Tuesday, February 26, 2013

"Romancing The Wind"

"Romancing The Wind" - Ray Bethell
Ray Bethell performs a kite ballet to Flower Duet from Lakme by Delibes.

Good reasons not to write too fancy

Why Clarence Thomas Uses Simple Words in His Opinions
[...] What I tell my law clerks is that we write these so that they are accessible to regular people. That doesn't mean that there's no law in it. But there are simple ways to put important things in language that's accessible. As I say to them, the beauty, the genius is not to write a 5 cent idea in a ten dollar sentence. It's to put a ten dollar idea in a 5 cent sentence.

That's beauty. That's editing. That's writing.

The editing we do is for clarity and simplicity without losing meaning, and without adding things. You don't see a lot of double entendres, you don't see word play and cuteness. We're not there to win a literary award. We're there to write opinions that some busy person or somebody at their kitchen table can read and say, "I don't agree with a word he said, but I understand what he said." [...]
Read the whole thing. Sensible editing for effective communication.

No Peak Oil. Peak Anything Else?

Peak Everything -- Why Everything Costs More
Peak Oil -- No Longer the Right Question

A Shell Oil geologist named M. King Hubbert predicted in 1956 that U.S. oil production would peak in the early 1970s. When it did, Hubbert became the geologist equivalent of a rock star and gave the young environmental movement evidence for something it was seeking: a limit to growth.

When is -- or was -- peak world oil production? It's just not the right question anymore. Deepwater drilling, tar sands extraction, and the shale gas boom have extended the supply of hydrocarbon fuels. The new question: What's the smartest way to use them?

The iconic Peak Oil example has inspired parlor-game questions about other resources. Some, like coal, are finite; others, like water, are renewable but have limits to how quickly reserves can be replenished. Can Earth keep up with our demand? Call it Peak Everything. [...]
The article goes one to examine a bunch of other resources, and why they might peak - or why they won't.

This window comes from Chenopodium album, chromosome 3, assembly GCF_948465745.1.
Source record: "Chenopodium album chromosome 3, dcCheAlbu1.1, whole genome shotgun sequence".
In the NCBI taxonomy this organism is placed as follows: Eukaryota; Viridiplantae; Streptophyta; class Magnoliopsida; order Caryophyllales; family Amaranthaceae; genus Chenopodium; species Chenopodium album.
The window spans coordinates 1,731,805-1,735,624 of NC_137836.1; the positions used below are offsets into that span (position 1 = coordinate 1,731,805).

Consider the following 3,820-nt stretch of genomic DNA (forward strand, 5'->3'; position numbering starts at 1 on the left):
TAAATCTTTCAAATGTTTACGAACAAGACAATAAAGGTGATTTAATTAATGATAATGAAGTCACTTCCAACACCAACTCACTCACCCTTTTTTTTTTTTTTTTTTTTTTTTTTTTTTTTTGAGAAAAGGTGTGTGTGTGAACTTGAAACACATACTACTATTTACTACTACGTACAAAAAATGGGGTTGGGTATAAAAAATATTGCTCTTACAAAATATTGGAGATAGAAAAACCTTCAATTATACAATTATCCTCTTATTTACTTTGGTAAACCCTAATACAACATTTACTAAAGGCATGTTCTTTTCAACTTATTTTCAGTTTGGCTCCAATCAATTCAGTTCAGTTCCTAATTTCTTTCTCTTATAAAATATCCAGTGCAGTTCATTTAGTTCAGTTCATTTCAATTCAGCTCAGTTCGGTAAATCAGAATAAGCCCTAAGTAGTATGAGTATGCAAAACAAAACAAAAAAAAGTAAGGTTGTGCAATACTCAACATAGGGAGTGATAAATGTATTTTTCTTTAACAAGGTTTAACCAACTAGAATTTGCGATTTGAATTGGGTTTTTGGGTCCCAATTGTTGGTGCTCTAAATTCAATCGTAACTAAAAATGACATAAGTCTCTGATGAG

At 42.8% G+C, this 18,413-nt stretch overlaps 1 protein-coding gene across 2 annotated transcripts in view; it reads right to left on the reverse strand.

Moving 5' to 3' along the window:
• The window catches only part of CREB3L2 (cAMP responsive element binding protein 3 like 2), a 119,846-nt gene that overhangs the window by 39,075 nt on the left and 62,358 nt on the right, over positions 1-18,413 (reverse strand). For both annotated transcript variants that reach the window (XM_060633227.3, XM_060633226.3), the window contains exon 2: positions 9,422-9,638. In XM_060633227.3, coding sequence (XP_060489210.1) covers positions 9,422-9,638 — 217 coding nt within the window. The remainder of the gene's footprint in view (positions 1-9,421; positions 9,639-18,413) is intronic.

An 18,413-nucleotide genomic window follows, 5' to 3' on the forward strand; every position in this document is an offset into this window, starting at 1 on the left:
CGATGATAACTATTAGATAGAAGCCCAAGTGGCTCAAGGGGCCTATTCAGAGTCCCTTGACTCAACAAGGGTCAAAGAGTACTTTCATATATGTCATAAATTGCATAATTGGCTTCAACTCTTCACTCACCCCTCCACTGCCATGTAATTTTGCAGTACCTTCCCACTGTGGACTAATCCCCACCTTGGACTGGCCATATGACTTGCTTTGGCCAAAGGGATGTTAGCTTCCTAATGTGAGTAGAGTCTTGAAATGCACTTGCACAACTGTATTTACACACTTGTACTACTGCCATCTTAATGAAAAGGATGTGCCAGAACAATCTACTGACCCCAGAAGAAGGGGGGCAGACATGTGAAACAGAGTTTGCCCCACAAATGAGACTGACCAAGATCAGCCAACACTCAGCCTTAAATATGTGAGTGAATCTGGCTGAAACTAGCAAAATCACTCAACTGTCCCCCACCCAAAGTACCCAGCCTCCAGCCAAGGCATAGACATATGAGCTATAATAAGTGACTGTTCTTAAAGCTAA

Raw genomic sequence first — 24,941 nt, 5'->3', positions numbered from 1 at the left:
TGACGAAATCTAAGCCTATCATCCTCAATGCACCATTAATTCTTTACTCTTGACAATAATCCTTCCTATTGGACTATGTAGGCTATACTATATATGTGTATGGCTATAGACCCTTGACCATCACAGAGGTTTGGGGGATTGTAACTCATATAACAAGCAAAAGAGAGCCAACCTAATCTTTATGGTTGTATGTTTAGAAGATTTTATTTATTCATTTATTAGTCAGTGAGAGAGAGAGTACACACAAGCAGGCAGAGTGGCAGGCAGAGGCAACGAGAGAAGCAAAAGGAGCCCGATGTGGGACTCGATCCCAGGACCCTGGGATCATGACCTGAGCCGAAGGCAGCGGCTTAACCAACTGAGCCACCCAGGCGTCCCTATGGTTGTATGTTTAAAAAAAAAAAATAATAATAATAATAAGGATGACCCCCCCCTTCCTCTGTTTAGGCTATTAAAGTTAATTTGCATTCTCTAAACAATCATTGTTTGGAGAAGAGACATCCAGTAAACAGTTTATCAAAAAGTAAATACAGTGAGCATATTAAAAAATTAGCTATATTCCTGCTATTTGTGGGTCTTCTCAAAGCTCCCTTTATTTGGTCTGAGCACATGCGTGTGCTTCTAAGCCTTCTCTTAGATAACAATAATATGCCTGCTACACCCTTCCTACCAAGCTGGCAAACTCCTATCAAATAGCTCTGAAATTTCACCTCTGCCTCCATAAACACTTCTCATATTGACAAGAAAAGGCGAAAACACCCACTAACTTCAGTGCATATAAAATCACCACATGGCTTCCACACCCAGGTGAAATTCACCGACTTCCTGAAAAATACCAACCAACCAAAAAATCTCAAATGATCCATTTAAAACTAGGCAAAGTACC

Rawanda Healthcare: Lessons for us all?

Rwanda's Historic Health Recovery: What the U.S. Might Learn
[...] Over the last ten years, Rwanda's health system development has led to the most dramatic improvements of health in history. Rwanda is the only country in sub-Saharan Africa on track to meet most of the Millennium Development Goals. Deaths from HIV, TB, and malaria have each dropped by roughly 80 percent over the last decade and the maternal mortality ratio dropped by 60 percent over the same period. Even as the population has increased by 35 percent since 2000, the number of annual child deaths has fallen by 63 percent. In turn, these advances bolstered Rwanda's economic growth: GDP per person tripled to $580, and millions lifted themselves from poverty over the last decade.

The rest of the world, wealthy countries and well as poor, can learn from Rwanda's rapid rise.


Rwanda achieves exceptional results not from how much money they spend on health, but from how they spend it. A recent article in BMJ, led by Farmer, examined World Health Organization data and sought to identify why Rwanda developed so rapidly, and to clarify the lessons for other countries. Rather than a single cause, the authors identified a series of interconnected factors that contributed to the country's turnaround.

First and foremost, credit belongs to the government of Rwanda's centralized planning. In 2000, the Rwandan government created a plan, called Vision 2020, to develop economically into a middle-income country over the next two decades. Dr. Agnes Binagwaho, Rwanda's Minister of Health, explained that "health is a key pillar of our development" and that without improving health, they will never alleviate the country's poverty.


While the specific context of Rwanda cannot be replicated, Dr. Farmer contends that Rwanda's focus on evidence-based policy, central planning, health systems, and equitable access to care should be heeded both by countries looking rebuild their health system and those with strong systems already in place. "In our commitment to understanding complexity," said Farmer, "we need to not forget that there are generalizable lessons to delivering care that are not acceptable to ignore."

While the United States still exceeds Rwanda in most traditional health metrics (such as life expectancy), and its hospitals and medical care surpass those in Rwanda, U.S. health outcomes still falter because too many patients fall through the cracks. The U.S. health system relies too heavily on doctors and hospitals to provide care. A growing body of research suggests that more frequent health care use and higher costs may lead to poorer health.